Video

Video Russian Economy Reeling After New Western Sanctions

A new wave of Western sanctions is hitting Russia’s economy hard. State-owned energy firms continue to bleed profits and Russia’s national currency plunged to a new low this week after the U.S. and the European Union announced new sanctions to punish Russia's aggressive stance in eastern Ukraine. But as Mil Arcega reports, the sanctions could also prove costly for European and American companies.
Video

Video Belgian Researchers Discover Way to Block Cancer Metastasis

Cancer remains one of the deadliest diseases, despite many new methods to combat it. Modern medicine has treatments to prevent the growth of primary tumor cells. But most cancer deaths are caused by metastasis, the stage when primary tumor cells change and move to other parts of the body. A team of Belgian scientists says it has found a way to prevent that process. Zlatica Hoke has more.
Video

Video Mogadishu's Flood of Foreign Workers Leaves Somalis Out of Work

Unemployment and conflict has forced many young Somalians out of the country in search of a better life. But a newfound stability in the once-lawless nation has created hope — and jobs — which, some say, are too often being filled by foreigners. Abdulaziz Billow reports from Mogadishu.
Video

Video A Dinosaur Fit for Land and Water

Residents and tourists in Washington D.C. can now examine a life-size replica of an unusual dinosaur that lived almost a hundred million years ago in northern Africa. Scientists say studying the behemoth named Spinosaurus helps them better understand how some prehistoric animals adapted to life on land and in water. The Spinosaurus replica is on display at the National Geographic museum. VOA’s George Putic has more.
Video

Video Iraqi Kurdistan Church Helps Christian Children Cope find shelter in churches in the Kurdish capital, Irbil

In the past six weeks, tens of thousands of Iraqi Christians have been forced to flee their homes by Islamic State militants and find shelter in churches in the Kurdish capital, Irbil. Despite U.S. airstrikes in the region, the prospect of people returning home is still very low and concerns are starting to grow over the impact this is having on the displaced youth. Sebastian Meyer reports from Irbil on how one church is coping.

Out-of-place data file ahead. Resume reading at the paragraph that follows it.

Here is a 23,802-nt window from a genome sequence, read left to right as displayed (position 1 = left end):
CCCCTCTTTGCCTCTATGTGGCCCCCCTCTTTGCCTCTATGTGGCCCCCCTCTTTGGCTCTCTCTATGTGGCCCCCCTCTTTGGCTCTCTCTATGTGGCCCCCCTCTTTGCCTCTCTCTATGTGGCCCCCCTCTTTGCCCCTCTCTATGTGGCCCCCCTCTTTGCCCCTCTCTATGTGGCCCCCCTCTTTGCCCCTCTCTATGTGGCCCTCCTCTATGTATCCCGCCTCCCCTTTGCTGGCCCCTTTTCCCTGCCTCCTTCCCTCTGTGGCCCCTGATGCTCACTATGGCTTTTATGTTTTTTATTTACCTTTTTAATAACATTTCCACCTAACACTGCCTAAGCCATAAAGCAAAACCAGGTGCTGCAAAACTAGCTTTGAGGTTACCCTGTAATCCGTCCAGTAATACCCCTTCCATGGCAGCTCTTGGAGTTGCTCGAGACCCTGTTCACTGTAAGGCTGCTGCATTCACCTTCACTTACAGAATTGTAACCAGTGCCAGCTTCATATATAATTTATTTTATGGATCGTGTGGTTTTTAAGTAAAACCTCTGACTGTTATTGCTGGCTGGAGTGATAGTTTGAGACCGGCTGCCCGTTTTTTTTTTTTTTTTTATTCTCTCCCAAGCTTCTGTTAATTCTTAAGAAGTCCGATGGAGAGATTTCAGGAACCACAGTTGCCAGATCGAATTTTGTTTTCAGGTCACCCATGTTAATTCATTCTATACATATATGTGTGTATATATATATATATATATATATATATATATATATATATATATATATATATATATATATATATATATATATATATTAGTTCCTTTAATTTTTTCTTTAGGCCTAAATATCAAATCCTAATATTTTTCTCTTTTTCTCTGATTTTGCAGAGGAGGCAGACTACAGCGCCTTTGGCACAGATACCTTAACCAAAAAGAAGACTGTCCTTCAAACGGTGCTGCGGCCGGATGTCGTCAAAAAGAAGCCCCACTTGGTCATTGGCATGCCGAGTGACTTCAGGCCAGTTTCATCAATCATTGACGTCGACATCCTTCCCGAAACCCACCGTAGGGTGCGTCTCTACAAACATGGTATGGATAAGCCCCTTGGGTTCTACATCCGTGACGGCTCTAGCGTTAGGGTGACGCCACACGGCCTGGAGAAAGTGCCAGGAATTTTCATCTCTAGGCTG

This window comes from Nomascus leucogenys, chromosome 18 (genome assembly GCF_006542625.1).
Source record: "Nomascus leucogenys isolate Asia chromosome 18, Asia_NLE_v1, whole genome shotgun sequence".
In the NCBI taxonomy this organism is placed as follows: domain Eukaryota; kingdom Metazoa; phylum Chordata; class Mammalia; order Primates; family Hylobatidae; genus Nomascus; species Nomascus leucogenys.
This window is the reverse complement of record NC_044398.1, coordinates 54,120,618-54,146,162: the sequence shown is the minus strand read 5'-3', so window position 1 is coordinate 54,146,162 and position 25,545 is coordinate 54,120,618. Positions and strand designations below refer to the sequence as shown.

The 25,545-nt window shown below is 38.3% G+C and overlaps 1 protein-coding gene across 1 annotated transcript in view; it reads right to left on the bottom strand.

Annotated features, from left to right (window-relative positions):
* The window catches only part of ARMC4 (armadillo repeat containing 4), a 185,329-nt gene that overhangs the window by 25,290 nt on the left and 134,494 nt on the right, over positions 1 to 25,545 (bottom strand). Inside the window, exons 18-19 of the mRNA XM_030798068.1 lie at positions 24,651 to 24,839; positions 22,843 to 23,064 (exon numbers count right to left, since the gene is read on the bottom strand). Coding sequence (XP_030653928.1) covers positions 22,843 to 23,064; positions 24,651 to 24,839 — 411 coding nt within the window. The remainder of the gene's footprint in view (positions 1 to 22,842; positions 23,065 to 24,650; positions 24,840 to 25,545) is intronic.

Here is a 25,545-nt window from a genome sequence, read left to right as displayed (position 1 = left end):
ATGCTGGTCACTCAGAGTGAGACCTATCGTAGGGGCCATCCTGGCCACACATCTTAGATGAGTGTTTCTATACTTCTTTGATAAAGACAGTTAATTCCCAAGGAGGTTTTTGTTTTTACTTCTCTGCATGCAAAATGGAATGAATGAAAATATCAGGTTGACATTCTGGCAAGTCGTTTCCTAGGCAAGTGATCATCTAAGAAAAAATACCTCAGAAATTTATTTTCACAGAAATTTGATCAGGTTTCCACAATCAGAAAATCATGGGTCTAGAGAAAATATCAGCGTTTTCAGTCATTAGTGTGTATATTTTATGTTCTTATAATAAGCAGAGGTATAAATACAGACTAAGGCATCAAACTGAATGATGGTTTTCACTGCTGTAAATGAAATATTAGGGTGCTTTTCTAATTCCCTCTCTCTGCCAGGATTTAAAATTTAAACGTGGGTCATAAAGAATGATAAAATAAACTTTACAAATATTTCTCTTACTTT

Video

Video NASA Picks Boeing, SpaceX to Carry Astronauts Into Space

The U.S. space agency, NASA, has chosen Boeing and SpaceX companies to build the next generation of spacecraft that will carry U.S. astronauts to the International Space Station by the year 2017. The deal with private industry enables NASA to end its dependence on Russia to send space crews into low Earth orbit and back. Zlatica Hoke has more.
Video

Video Future of Ukrainian Former President's Estate Uncertain

More than six months after Ukraine's former President Viktor Yanukovych fled revolution to Russia, authorities have yet to gain control of his palatial estate. Protesters occupy the grounds and opened it to tourists but they are also refusing to turn it over to the state. VOA's Daniel Schearf reports from Mezhigirya, just north of Kyiv.
Video

Video China Muslims Work to Change Perceptions After Knife Attacks

China says its has sentenced three men to death and one woman to life in prison for a deadly knife attack in March that left more than 30 dead and 140 injured. Beijing says Muslim militants from China's restive western region of Xinjiang carried out the attacks. Now, more than six months after the incident, residents in the city are still coping with the aftermath. VOA's Bill Ide has more from Kunming.


Carnage and mayhem are part of daily life in northern Nigeria, the result of a terror campaign by the Islamist group Boko Haram. Fears are growing that Nigeria’s government may not know how to counter it, and may be making things worse. More

AppleAndroid